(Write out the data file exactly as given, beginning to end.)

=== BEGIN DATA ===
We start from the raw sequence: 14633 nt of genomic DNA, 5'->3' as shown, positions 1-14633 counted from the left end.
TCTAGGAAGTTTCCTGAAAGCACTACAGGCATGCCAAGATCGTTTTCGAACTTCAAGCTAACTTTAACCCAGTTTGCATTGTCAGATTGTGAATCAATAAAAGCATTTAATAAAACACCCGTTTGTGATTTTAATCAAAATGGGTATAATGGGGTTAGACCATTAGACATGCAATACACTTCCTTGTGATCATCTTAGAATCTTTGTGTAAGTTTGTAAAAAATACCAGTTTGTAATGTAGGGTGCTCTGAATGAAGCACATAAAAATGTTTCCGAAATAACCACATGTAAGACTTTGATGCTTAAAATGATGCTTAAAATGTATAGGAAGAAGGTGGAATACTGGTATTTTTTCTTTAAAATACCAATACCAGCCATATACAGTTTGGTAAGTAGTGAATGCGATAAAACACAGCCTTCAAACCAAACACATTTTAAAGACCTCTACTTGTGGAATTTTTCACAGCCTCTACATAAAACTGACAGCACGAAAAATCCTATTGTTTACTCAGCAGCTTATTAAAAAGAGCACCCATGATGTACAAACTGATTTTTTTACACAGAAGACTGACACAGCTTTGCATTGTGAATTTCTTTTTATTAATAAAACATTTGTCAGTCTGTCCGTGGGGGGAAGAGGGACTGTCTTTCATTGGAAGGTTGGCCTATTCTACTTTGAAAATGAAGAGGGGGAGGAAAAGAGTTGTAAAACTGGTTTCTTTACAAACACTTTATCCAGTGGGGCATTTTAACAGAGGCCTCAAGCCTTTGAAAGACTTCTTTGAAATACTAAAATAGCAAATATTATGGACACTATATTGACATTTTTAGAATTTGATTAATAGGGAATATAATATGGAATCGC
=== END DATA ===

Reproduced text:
We start from the raw sequence: 14633 nt of genomic DNA, 5'->3' as shown, positions 1-14633 counted from the left end.
TCTAGGAAGTTTCCTGAAAGCACTACAGGCATGCCAAGATCGTTTTCGAACTTCAAGCTAACTTTAACCCAGTTTGCATTGTCAGATTGTGAATCAATAAAAGCATTTAATAAAACACCCGTTTGTGATTTTAATCAAAATGGGTATAATGGGGTTAGACCATTAGACATGCAATACACTTCCTTGTGATCATCTTAGAATCTTTGTGTAAGTTTGTAAAAAATACCAGTTTGTAATGTAGGGTGCTCTGAATGAAGCACATAAAAATGTTTCCGAAATAACCACATGTAAGACTTTGATGCTTAAAATGATGCTTAAAATGTATAGGAAGAAGGTGGAATACTGGTATTTTTTCTTTAAAATACCAATACCAGCCATATACAGTTTGGTAAGTAGTGAATGCGATAAAACACAGCCTTCAAACCAAACACATTTTAAAGACCTCTACTTGTGGAATTTTTCACAGCCTCTACATAAAACTGACAGCACGAAAAATCCTATTGTTTACTCAGCAGCTTATTAAAAAGAGCACCCATGATGTACAAACTGATTTTTTTACACAGAAGACTGACACAGCTTTGCATTGTGAATTTCTTTTTATTAATAAAACATTTGTCAGTCTGTCCGTGGGGGGAAGAGGGACTGTCTTTCATTGGAAGGTTGGCCTATTCTACTTTGAAAATGAAGAGGGGGAGGAAAAGAGTTGTAAAACTGGTTTCTTTACAAACACTTTATCCAGTGGGGCATTTTAACAGAGGCCTCAAGCCTTTGAAAGACTTCTTTGAAATACTAAAATAGCAAATATTATGGACACTATATTGACATTTTTAGAATTTGATTAATAGGGAATATAATATGGAATCGC